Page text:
2006 – Turner from the Kimbell Art Museum returned to the Jaffé’s heirs
Jewish art collectors Anna and John Jeffé bought Turner’s Glaucus and Scylla in 1902 and owned it until 1943, when the pro-Nazi Vichy government seized it from them and sold it at an auction of “Jewish property.” It resurfaced in 1956, when Emile Leitz of Paris sold it to a London dealer. One year later, it was purchased by the Howard Young Galleries in New York and sold to a Mrs. Chamberlain, who owned it until 1966, when the Newhouse Gallery, also from New York, came in its possession and sold it to the Kimbell Art Museum in Fort Worth, Texas. It was among the first works of art bought by Richard Brown, the museum’s director, and at the time its provenance information had no references to Nazi confiscation or forced sales.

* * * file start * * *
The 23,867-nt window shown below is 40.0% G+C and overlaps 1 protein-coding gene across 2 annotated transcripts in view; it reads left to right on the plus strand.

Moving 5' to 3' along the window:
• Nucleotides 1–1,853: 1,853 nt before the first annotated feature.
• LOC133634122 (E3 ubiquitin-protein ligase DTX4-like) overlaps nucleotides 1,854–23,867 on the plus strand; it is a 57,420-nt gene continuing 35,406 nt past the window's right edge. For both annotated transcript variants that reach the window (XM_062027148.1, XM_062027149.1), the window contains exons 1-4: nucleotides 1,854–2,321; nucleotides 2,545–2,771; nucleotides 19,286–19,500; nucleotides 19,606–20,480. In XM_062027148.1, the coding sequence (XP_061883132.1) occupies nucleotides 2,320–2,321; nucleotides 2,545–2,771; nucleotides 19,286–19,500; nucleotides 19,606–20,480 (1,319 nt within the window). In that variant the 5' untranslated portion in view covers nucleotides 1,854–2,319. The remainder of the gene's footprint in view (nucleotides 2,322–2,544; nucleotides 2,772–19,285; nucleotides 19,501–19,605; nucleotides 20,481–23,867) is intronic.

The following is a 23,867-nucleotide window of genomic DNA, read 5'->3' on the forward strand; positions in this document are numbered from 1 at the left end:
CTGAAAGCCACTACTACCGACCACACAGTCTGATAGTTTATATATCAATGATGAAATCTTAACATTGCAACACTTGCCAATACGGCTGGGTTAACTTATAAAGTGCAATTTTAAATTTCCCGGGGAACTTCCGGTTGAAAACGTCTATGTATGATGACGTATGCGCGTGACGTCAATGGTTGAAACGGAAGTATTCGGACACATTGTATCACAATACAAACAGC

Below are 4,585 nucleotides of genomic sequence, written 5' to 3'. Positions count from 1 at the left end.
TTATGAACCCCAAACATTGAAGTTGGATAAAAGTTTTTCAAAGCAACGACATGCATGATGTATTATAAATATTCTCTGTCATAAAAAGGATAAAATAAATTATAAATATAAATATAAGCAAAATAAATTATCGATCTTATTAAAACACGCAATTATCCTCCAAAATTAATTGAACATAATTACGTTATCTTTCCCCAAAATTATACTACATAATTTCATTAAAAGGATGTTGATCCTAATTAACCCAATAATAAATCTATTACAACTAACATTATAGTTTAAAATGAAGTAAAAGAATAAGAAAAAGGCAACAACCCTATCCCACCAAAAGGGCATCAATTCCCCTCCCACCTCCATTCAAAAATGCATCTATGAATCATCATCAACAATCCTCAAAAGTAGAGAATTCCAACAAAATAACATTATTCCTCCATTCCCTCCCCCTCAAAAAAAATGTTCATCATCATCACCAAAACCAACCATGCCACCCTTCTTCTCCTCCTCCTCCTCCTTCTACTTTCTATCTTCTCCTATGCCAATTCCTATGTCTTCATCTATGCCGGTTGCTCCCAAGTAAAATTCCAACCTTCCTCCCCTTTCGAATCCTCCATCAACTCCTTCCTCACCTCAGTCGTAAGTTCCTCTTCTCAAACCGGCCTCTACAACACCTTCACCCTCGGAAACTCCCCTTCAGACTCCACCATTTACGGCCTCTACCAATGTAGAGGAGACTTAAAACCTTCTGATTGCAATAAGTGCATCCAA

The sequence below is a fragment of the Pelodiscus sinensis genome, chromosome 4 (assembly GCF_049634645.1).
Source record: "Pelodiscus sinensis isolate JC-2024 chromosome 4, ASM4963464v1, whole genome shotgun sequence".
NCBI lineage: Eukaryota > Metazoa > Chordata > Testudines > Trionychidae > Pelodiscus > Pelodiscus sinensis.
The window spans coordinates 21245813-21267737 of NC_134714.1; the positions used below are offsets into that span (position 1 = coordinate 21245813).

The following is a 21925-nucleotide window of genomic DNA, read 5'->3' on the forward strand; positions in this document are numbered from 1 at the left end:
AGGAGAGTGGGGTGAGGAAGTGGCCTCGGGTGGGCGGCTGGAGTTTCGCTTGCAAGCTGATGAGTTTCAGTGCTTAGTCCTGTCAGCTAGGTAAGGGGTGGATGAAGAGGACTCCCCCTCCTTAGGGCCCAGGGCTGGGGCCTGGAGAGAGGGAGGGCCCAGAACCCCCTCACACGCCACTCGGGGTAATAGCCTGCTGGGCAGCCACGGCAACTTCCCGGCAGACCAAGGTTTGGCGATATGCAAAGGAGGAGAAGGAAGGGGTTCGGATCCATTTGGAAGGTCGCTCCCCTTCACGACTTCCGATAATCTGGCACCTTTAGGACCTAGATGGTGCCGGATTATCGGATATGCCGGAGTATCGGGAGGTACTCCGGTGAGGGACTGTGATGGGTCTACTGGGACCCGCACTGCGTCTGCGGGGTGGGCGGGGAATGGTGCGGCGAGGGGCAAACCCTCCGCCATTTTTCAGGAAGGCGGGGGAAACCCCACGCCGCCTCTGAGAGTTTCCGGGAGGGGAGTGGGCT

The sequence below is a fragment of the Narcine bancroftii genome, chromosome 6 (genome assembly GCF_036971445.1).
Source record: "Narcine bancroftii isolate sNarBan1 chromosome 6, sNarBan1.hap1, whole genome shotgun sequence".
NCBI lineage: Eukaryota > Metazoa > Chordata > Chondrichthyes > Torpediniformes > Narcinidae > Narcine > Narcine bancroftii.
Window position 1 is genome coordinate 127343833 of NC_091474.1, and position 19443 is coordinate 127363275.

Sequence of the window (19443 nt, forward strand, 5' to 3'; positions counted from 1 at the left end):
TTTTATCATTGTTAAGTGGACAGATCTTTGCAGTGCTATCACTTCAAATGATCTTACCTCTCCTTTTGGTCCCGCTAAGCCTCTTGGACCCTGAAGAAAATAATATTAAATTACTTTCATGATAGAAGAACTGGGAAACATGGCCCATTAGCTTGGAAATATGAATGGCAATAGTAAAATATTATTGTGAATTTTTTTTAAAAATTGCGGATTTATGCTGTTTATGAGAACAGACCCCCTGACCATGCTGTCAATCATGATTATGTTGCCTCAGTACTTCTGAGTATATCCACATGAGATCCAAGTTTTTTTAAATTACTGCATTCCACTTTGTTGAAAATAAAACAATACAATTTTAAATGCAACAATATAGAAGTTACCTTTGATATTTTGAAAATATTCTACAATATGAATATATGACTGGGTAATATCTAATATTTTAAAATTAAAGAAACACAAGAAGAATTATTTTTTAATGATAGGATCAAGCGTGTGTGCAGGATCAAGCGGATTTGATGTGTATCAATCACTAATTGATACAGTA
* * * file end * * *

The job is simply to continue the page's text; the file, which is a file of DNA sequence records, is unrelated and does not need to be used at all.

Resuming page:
Surfing the web, Alain Monteagle, a French high school history teacher and one of 13 heirs searching for the family’s stolen property, learned that a Turner seascape named Glaucus and Scylla was one of the highlights of the Kimbell Art Museum. In September 2005, Mr. Monteagle contacted the museum asking for the Turner to be returned to his family. After several months of discussions between the Kimbell and the Jaffé heirs, it was agreed that the Turner would hang in the museum until June 25, 2006 and then be returned to its legitimate owners. Turner’s painting was auctioned as part of Christie’s Old Master paintings sale in New York, on April 19, 2007, where it was re-acquired by the museum for almost $6.5 million dollars.